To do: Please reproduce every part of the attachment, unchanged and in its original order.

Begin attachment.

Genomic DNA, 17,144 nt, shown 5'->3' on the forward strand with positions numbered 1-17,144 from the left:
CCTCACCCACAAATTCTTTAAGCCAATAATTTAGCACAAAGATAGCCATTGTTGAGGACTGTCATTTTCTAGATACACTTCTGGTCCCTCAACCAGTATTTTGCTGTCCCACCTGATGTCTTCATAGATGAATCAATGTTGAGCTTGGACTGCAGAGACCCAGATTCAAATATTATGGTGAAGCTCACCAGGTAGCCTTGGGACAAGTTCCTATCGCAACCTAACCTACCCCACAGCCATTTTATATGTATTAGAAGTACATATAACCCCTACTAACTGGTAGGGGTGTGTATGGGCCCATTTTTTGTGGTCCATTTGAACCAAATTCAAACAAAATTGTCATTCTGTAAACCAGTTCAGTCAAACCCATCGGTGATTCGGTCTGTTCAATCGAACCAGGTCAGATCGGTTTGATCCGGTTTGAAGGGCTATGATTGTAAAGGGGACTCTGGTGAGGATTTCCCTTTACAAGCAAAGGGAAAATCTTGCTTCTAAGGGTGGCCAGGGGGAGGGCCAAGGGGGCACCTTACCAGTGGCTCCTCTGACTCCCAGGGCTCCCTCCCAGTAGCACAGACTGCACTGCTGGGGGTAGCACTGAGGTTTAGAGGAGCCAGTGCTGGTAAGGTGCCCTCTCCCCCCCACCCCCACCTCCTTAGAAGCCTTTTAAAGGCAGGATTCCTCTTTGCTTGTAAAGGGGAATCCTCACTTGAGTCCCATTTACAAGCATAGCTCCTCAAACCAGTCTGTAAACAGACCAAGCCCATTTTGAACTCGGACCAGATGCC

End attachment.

Genomic DNA, 17,144 nt, shown 5'->3' on the forward strand with positions numbered 1-17,144 from the left:
CCTCACCCACAAATTCTTTAAGCCAATAATTTAGCACAAAGATAGCCATTGTTGAGGACTGTCATTTTCTAGATACACTTCTGGTCCCTCAACCAGTATTTTGCTGTCCCACCTGATGTCTTCATAGATGAATCAATGTTGAGCTTGGACTGCAGAGACCCAGATTCAAATATTATGGTGAAGCTCACCAGGTAGCCTTGGGACAAGTTCCTATCGCAACCTAACCTACCCCACAGCCATTTTATATGTATTAGAAGTACATATAACCCCTACTAACTGGTAGGGGTGTGTATGGGCCCATTTTTTGTGGTCCATTTGAACCAAATTCAAACAAAATTGTCATTCTGTAAACCAGTTCAGTCAAACCCATCGGTGATTCGGTCTGTTCAATCGAACCAGGTCAGATCGGTTTGATCCGGTTTGAAGGGCTATGATTGTAAAGGGGACTCTGGTGAGGATTTCCCTTTACAAGCAAAGGGAAAATCTTGCTTCTAAGGGTGGCCAGGGGGAGGGCCAAGGGGGCACCTTACCAGTGGCTCCTCTGACTCCCAGGGCTCCCTCCCAGTAGCACAGACTGCACTGCTGGGGGTAGCACTGAGGTTTAGAGGAGCCAGTGCTGGTAAGGTGCCCTCTCCCCCCCACCCCCACCTCCTTAGAAGCCTTTTAAAGGCAGGATTCCTCTTTGCTTGTAAAGGGGAATCCTCACTTGAGTCCCATTTACAAGCATAGCTCCTCAAACCAGTCTGTAAACAGACCAAGCCCATTTTGAACTCGGACCAGATGCC